Institute for War and Peace Reporting | Giving Voice, Driving Change
Balkan War Crimes Justice Breakthrough
Three organisations from Bosnia, Croatia, Serbia and Montenegro are joining forces to research and document war crimes committed in the countries during the former Yugoslav wars of the Nineties.
Belgrade's Humanitarian Law Centre, HLC, Zagreb's Documenta office and Sarajevo's Research and Documentation Centre, RDC, are working to establish historical fact in a region bedevilled by mutually exclusive versions of recent history.
They are building the region's largest and most accurate war crimes database, detailing crimes committed, witness statements and documentary evidence against possible perpetrators which will be made available to local war crimes prosecutors in Bosnia, Croatia, Serbia and Montenegro.
The organisations are also creating cross-border war crimes trial monitoring teams, supporting witnesses coming from Balkan states to testify in courts in each others' countries, as well as bringing victims' families from abroad to local courts so they see that justice is done.
It is hoped that these efforts to reveal the truth and seek justice for victims will lead to a better understanding and acceptance of crimes committed throughout the region, paving the way for reconciliation.
But the organsations warn that widespread public denial, the manipulation of recent history by political elites and the scarcity of local war crimes trials means that reconciliation is still a distant prospect.
“Unfortunately, nationalist politicians continue to manipulate historical truth for their own political purposes throughout this region,” said RDC director Mirsad Tokaca.
“For them it is a numbers game to show that 'their' people are innocent, and that the 'others' are guilty. Our project is made more important by the fact that none of the governments are trying to establish an accurate record of what actually occurred.”
Documenta's Vesna Terselic agreed. “The Bosnian Muslim, Croat and Serb victim numbers are being manipulated by the various governments to heighten grievances and deepen divisions between people of different ethnicities,” she said.
“This kind of behaviour is very dangerous. We have already seen how arguments over history – the number of victims at the Jasenovac concentration camp – were used to stir the hatred necessary to create conditions for war between Serbs and Croats in Croatia in 1991.”
Terselic was referring to the Second World War concentration camp where at least 100,000 Jews, Serbs and gypsies were murdered by the Ustase regime of Ante Pavelic which set up the Independent State of Croatia under Nazi tutelage between 1941 and 1945.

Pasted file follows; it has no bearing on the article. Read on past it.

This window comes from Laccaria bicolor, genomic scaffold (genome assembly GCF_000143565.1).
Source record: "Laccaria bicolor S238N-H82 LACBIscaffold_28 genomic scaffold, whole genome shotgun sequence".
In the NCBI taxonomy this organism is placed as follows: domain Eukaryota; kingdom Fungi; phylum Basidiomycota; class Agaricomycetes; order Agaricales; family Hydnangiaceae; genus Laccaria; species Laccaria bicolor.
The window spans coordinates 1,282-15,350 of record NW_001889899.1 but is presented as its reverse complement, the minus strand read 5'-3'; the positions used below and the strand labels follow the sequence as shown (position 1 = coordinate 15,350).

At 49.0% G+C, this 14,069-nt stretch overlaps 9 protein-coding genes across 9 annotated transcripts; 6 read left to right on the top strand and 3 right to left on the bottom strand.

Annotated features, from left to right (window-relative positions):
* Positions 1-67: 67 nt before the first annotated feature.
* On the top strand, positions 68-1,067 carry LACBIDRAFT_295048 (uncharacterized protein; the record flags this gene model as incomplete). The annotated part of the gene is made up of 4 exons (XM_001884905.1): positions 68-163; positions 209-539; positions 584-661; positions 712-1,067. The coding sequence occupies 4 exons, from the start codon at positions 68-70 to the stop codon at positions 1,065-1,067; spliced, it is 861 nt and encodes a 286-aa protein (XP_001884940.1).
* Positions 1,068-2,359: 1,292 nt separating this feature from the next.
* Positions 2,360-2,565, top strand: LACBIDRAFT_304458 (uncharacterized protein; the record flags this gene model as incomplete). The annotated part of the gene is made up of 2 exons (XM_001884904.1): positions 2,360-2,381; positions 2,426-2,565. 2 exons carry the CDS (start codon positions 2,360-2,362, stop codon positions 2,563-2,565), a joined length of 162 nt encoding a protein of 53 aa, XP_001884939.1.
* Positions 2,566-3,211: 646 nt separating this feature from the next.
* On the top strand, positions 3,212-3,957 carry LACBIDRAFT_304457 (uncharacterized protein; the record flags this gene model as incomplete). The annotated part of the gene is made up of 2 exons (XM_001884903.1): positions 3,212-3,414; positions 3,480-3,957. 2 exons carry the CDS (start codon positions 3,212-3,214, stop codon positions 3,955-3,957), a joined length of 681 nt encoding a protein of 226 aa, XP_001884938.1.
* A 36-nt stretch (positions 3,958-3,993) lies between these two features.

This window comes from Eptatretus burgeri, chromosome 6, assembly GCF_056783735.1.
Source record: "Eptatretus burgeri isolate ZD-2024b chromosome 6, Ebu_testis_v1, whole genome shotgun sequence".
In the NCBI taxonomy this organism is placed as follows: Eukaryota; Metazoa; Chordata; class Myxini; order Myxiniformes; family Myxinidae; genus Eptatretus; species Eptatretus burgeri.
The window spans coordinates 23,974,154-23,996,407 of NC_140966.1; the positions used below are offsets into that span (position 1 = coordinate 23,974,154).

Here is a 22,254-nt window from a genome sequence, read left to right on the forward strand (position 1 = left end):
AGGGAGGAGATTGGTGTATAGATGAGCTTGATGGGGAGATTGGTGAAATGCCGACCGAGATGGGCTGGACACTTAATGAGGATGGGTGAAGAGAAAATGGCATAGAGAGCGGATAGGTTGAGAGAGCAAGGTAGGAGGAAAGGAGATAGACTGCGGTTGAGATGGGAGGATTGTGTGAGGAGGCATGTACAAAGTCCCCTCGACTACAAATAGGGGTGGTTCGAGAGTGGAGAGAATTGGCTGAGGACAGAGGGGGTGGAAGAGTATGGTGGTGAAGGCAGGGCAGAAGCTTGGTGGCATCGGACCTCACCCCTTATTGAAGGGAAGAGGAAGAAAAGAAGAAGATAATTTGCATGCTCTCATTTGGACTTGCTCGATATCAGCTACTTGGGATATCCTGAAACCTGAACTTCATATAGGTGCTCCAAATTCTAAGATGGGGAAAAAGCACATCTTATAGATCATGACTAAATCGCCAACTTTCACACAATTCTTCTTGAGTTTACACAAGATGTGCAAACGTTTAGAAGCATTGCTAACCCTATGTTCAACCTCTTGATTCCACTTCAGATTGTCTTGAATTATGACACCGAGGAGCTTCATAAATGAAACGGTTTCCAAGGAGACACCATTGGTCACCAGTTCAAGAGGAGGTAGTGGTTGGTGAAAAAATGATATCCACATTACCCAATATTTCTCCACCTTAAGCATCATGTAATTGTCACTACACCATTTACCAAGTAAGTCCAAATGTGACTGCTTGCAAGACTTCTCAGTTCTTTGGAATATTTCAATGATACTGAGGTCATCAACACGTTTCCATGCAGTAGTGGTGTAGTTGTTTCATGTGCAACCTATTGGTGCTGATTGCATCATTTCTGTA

“Instead of accepting that hundreds of thousands of people died and that this must never, ever happen again, nationalists in Zagreb and Belgrade at the beginning of the Nineties manipulated Jasenovac numbers to further their political objectives which was to accentuate differences between Serbs and Croats,” said Terselic.
“The most terrible period in Croatia’s past was re-introduced into contemporary life but instead of assuming responsibility and laying the past to rest, one side down-played the number of deaths while the other hyped the figures.
“The Jasenovac debate of the Nineties shows just how dangerous the past can be to the present which makes it all the more important that the truth is established this time round.”
One organisation within the coalition has already gone a long way to establish the true number of victims from the war in Bosnia.
Sarajevo’s RDC is nearing the end of its project “Population losses in Bosnia and Hercegovina 1992-1995” which international experts acknowledge as being the most detailed scientific study to date.
The number of wartime deaths in Bosnia has been the subject of fierce debate since the war ended in November 1995. Estimates have ranged from 50,000 to 250,000, the latter being the most frequently cited figure.
The RDC’s results to date have surprised many - the on-going cross-referencing process has confirmed 90,000 deaths and Tokaca believes that the final figure will be around 130,000.
The RDC’s results have already been criticised by some members of the Muslim nationalist Party for Democratic Action, SDA, which has always argued that the true figure was at least 250,000.
“This project has upset some people because the true figure will actually be considerably lower than the estimate they have always quoted,” said Tokaca.
“But as a historian and a researcher, it is far more important to establish the truth, rather than have an inflated estimate as a symbol of suffering.